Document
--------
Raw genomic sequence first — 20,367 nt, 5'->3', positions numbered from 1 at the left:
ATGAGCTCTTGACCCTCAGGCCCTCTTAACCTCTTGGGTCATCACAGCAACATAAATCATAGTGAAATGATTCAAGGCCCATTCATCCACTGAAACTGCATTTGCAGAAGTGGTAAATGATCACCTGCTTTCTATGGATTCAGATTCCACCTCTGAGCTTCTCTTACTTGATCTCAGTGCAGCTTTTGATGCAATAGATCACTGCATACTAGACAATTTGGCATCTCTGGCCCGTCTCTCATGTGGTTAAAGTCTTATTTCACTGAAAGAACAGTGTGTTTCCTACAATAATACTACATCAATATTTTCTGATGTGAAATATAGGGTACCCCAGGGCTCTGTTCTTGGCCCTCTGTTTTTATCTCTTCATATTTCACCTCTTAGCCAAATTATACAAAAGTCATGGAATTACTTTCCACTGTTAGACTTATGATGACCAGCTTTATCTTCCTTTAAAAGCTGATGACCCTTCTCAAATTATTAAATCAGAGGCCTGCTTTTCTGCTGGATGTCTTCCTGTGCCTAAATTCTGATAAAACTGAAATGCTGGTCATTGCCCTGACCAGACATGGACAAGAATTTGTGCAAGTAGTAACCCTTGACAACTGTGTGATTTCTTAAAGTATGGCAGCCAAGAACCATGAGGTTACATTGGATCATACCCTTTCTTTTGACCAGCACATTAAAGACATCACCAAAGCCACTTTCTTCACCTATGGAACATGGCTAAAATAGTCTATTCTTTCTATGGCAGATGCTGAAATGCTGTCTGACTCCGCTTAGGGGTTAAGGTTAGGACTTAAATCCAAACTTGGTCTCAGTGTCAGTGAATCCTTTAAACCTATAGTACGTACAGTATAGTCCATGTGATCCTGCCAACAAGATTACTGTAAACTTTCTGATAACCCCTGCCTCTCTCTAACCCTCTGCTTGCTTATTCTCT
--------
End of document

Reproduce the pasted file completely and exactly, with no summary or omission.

Raw genomic sequence first — 20,367 nt, 5'->3', positions numbered from 1 at the left:
ATGAGCTCTTGACCCTCAGGCCCTCTTAACCTCTTGGGTCATCACAGCAACATAAATCATAGTGAAATGATTCAAGGCCCATTCATCCACTGAAACTGCATTTGCAGAAGTGGTAAATGATCACCTGCTTTCTATGGATTCAGATTCCACCTCTGAGCTTCTCTTACTTGATCTCAGTGCAGCTTTTGATGCAATAGATCACTGCATACTAGACAATTTGGCATCTCTGGCCCGTCTCTCATGTGGTTAAAGTCTTATTTCACTGAAAGAACAGTGTGTTTCCTACAATAATACTACATCAATATTTTCTGATGTGAAATATAGGGTACCCCAGGGCTCTGTTCTTGGCCCTCTGTTTTTATCTCTTCATATTTCACCTCTTAGCCAAATTATACAAAAGTCATGGAATTACTTTCCACTGTTAGACTTATGATGACCAGCTTTATCTTCCTTTAAAAGCTGATGACCCTTCTCAAATTATTAAATCAGAGGCCTGCTTTTCTGCTGGATGTCTTCCTGTGCCTAAATTCTGATAAAACTGAAATGCTGGTCATTGCCCTGACCAGACATGGACAAGAATTTGTGCAAGTAGTAACCCTTGACAACTGTGTGATTTCTTAAAGTATGGCAGCCAAGAACCATGAGGTTACATTGGATCATACCCTTTCTTTTGACCAGCACATTAAAGACATCACCAAAGCCACTTTCTTCACCTATGGAACATGGCTAAAATAGTCTATTCTTTCTATGGCAGATGCTGAAATGCTGTCTGACTCCGCTTAGGGGTTAAGGTTAGGACTTAAATCCAAACTTGGTCTCAGTGTCAGTGAATCCTTTAAACCTATAGTACGTACAGTATAGTCCATGTGATCCTGCCAACAAGATTACTGTAAACTTTCTGATAACCCCTGCCTCTCTCTAACCCTCTGCTTGCTTATTCTCT